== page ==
Article Date: 4/1/2007

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Who will pay for the trial’s drugs?

NEI Awaits CMS Policy Decision on AMD Clinical Trial

The much-anticipated study comparing the two top drugs used in the treatment of neovascular age-related macular degeneration (AMD) has stalled. The National Eye Institute (NEI), which would fund the study, is awaiting a decision by the Centers for Medicare & Medicaid Services (CMS) on whom should pay for the drugs [ran-izumab (Lucentis, Genentech) and bevacizumab (Avastin, Genentech)].

AMD study background

In October 2006, the NEI an-nounced it would fund a multicenter, four–armed, randomized clinical trial to compare ranizumab — a drug approved for the treatment of neovascular AMD — with bevacizu-mab — a colorectal cancer drug that has been used off-label to treat neovascular AMD since 2005. The trial will include 1,200 neovascular AMD patients.

The trial will examine fixed monthly doses of both drugs, as well as compare ranizumab given on a fixed schedule once every four weeks vs. bevacizumab given as needed and vice versa, says Daniel F. Martin, M.D., professor of ophthalmology at Emory University School of Med-icine and the study’s chair.

The trial’s outcome

The outcome of the trial will address:

Safety and efficacy. “Eye-care practitioners have treated tens of thousands, if not hundreds of thousands of eyes, with intravitreal bevacizumab, indicating it has been used much more than ranizumab clinically,” says Dr. Martin. “Yet, researchers have not fully evaluated the safety and efficacy of bevacizu-mab in a prospective, randomized clinical trial. The anecdotal experience suggests that it [bevacizumab] is safe and effective, but this trial will enable us to assure our patients of this.”

Dosing. “Most practitioners are using ranizumab based on our anecdotal experience with bevacizumab. Patients receive one, two or three injections initially and are followed for progression of disease by optical coherence tomography (OCT), visual acuity tests and sometimes fluorescein angiography,” Dr. Martin says. “Retreatment is subsequently offered on an as-needed basis. This study would provide us with assurance that this dosing strategy is effective but does not compromise long-term visual outcome.”

Cost. An injection of ranizumab costs $50 or less per injection for 80% of wet-AMD patients because Medicare and other insurers cover the injection, says a spokesperson for Genentech. The spokesperson says the company does not know what the average co-pay for bevacizumab is for the treatment of wet AMD because there isn’t a standard dose, each pharmacy charges a different amount to make up the solution, and the coverage for this off-label use varies by state.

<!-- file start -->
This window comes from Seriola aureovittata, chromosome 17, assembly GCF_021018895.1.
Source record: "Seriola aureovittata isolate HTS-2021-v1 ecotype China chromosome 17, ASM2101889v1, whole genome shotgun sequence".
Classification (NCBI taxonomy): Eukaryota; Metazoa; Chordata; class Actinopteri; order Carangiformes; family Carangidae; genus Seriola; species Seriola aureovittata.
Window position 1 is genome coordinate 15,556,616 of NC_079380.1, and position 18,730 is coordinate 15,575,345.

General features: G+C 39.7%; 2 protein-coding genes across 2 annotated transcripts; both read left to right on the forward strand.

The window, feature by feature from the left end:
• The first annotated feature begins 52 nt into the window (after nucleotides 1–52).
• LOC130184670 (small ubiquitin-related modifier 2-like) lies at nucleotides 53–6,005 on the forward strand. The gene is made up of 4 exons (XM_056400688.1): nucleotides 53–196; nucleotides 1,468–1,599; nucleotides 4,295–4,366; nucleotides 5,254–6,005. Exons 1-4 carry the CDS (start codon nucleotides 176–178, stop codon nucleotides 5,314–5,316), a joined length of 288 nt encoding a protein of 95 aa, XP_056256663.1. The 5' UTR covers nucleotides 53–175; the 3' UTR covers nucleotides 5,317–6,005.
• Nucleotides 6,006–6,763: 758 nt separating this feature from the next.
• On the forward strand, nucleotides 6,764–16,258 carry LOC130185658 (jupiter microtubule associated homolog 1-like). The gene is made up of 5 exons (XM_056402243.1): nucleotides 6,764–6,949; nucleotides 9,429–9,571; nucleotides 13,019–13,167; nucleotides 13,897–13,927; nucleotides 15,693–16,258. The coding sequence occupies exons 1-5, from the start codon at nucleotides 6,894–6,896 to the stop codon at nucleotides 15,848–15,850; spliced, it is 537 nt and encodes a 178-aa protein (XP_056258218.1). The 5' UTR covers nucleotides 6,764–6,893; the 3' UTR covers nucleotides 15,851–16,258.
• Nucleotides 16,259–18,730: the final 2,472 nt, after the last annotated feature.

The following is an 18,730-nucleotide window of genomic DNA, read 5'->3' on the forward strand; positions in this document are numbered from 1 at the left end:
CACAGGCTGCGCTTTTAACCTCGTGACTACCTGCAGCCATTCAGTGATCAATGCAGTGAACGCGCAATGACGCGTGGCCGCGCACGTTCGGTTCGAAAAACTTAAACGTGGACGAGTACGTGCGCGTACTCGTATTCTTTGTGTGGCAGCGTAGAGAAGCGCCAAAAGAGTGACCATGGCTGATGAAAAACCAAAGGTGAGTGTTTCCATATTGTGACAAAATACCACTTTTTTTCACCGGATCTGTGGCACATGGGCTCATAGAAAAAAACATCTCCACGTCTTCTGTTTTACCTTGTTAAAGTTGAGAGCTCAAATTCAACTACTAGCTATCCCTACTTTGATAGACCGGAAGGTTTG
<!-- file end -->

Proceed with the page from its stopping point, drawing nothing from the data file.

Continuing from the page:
While the actual cost of ranizu-mab to the patient may be similar to that of bevacizumab, “ranizumab costs Medicare $2,000 per injection vs. bevacizumab, which costs Medicare about $50 per injection,” says optometrist Jeffrey Gerson, of Shawnee, Kan., who has followed “hundreds” of wet AMD patients. “Therefore, if bevacizumab is proven to be as safe and effective as ranizumab, that could mean savings for both tax payers and patients.”

A spokesperson for Genentech says, “This trial is being looked at by physicians and by patients to answer certain questions with regard to safety and efficacy, and the NEI head-to-head proposed trial should be designed to answer those questions because physicians and patients are going to be making treatment decisions based on it. We have concerns about the way the trial is designed and whether or not it has the ability to answer those questions.”

The company has two concerns, according to the spokesperson: Bevacizumab does not meet ophthalmic standards put into place by U.S. Pharmacopoeia guidelines (the drug is designed to meet intravenous standards for patients who have cancer.) Also, no one has conducted formal dose ranging studies for bevacizu-mab, so Genentech doesn’t know what dose of the drug would be effective for treating patients in the NEI study.

As for the cost to tax payers, the Genentech spokesperson says: “I think it’s important to remember that until ranizumab was approved, treatments could only slow the progression of wet AMD, meaning that people still continued to have problems associated with vision loss, such as having to move into assisted living facilities and falling and fracturing their hips. So, we would anticipate that some of the cost of ranizumab would be off-set by not having those ancillary complications of vision loss.”

Further, the company says it offers a number of programs to ensure patients have access to its therapies. (See http://www.gene.com/gene/about/views/pricing/patient-access.jsp.)

The CMS’ role

According to an article appearing in the Feb. 22 issue of The Wall Street Journal, Genentech said the NIH should be “studying cutting-edge science, not comparing two approved drugs.” The company has declined to supply the two drugs in question for the NEI trial as well as any funding. This prompted the NEI to seek help from CMS.

Under CMS’ Clinical Trial Policy National Coverage Determination (NCD), a policy established to pay for routine patient costs in clinical trials, the CMS cannot pay for either ranizumab or bevacizumab, according to a spokesperson for CMS. However, the Medicare Evidence Development and Coverage Advisory Committee recommended that CMS change that provision of the policy (as well as other provisions), and the Clinical Trial Policy has been open for reconsideration, with a proposed decision due April 10th. (For more information, see http://www.cms.hhs.gov/mcd/viewtrackingsheet.asp?id=186.)

When asked from whom Dr. Martin and his colleagues will seek funding should the CMS policy not be able to cover the study, Dr. Martin says he cannot comment at this time.



Optometric Management, Issue: April 2007